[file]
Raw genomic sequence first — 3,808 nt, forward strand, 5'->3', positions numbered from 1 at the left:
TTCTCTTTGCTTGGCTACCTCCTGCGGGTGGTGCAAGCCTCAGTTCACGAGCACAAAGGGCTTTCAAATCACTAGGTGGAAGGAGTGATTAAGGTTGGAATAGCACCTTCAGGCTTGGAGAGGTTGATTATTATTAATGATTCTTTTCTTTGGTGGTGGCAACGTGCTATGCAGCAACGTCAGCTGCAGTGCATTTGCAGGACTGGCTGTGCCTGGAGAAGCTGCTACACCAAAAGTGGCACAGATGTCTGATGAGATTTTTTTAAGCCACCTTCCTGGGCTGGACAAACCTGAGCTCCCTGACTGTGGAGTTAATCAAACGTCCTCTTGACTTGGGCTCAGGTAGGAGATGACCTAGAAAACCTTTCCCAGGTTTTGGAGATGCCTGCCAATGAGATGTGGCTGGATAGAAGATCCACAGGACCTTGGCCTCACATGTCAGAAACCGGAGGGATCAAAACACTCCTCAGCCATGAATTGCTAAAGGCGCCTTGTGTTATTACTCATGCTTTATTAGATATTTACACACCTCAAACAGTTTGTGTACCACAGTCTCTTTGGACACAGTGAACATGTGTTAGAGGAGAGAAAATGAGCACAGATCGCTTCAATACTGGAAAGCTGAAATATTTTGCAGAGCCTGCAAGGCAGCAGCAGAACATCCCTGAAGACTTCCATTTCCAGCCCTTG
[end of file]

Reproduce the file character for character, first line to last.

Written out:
Raw genomic sequence first — 3,808 nt, forward strand, 5'->3', positions numbered from 1 at the left:
TTCTCTTTGCTTGGCTACCTCCTGCGGGTGGTGCAAGCCTCAGTTCACGAGCACAAAGGGCTTTCAAATCACTAGGTGGAAGGAGTGATTAAGGTTGGAATAGCACCTTCAGGCTTGGAGAGGTTGATTATTATTAATGATTCTTTTCTTTGGTGGTGGCAACGTGCTATGCAGCAACGTCAGCTGCAGTGCATTTGCAGGACTGGCTGTGCCTGGAGAAGCTGCTACACCAAAAGTGGCACAGATGTCTGATGAGATTTTTTTAAGCCACCTTCCTGGGCTGGACAAACCTGAGCTCCCTGACTGTGGAGTTAATCAAACGTCCTCTTGACTTGGGCTCAGGTAGGAGATGACCTAGAAAACCTTTCCCAGGTTTTGGAGATGCCTGCCAATGAGATGTGGCTGGATAGAAGATCCACAGGACCTTGGCCTCACATGTCAGAAACCGGAGGGATCAAAACACTCCTCAGCCATGAATTGCTAAAGGCGCCTTGTGTTATTACTCATGCTTTATTAGATATTTACACACCTCAAACAGTTTGTGTACCACAGTCTCTTTGGACACAGTGAACATGTGTTAGAGGAGAGAAAATGAGCACAGATCGCTTCAATACTGGAAAGCTGAAATATTTTGCAGAGCCTGCAAGGCAGCAGCAGAACATCCCTGAAGACTTCCATTTCCAGCCCTTG